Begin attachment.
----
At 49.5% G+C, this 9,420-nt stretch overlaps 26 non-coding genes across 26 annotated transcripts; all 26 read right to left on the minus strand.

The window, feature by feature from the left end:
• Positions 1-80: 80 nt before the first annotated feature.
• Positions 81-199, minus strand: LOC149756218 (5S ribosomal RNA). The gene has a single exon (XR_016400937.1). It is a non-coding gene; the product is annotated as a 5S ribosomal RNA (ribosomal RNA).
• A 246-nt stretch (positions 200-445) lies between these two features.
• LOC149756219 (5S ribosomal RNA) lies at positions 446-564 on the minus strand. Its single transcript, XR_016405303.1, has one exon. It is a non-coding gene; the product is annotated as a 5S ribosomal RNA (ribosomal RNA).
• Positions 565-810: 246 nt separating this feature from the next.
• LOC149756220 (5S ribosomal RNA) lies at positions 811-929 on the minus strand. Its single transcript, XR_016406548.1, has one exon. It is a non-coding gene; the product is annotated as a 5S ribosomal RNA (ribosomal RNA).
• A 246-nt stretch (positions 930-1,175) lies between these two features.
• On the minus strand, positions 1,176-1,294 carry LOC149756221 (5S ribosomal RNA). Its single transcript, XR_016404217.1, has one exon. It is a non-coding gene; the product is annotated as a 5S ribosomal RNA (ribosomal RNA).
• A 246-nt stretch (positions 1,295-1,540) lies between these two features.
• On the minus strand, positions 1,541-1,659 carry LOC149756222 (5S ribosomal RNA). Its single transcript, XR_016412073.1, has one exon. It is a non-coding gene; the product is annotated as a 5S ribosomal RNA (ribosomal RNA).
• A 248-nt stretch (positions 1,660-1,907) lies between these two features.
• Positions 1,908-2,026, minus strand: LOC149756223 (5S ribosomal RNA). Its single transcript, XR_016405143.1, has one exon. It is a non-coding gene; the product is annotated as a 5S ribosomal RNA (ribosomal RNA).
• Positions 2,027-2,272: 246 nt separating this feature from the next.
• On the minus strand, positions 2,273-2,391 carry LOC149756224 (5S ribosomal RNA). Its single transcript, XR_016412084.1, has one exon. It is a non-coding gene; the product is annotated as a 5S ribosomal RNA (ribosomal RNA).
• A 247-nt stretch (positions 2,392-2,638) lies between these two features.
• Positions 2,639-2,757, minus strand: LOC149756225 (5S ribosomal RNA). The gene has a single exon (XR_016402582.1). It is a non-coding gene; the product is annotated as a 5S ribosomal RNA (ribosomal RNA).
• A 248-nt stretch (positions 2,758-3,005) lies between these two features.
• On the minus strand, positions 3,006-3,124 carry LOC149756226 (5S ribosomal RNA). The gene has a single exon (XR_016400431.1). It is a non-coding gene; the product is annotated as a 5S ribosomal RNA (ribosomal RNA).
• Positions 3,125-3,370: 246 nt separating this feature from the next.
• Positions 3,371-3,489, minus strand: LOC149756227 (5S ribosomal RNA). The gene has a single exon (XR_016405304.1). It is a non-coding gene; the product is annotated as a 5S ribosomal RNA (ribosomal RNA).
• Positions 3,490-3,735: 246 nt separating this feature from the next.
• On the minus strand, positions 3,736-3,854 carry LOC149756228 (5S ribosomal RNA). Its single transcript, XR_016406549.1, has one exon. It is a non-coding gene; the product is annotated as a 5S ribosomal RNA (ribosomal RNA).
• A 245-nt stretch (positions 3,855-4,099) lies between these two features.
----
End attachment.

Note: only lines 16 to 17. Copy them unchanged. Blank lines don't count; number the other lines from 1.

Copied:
• On the minus strand, positions 2,273-2,391 carry LOC149756224 (5S ribosomal RNA). Its single transcript, XR_016412084.1, has one exon. It is a non-coding gene; the product is annotated as a 5S ribosomal RNA (ribosomal RNA).
• A 247-nt stretch (positions 2,392-2,638) lies between these two features.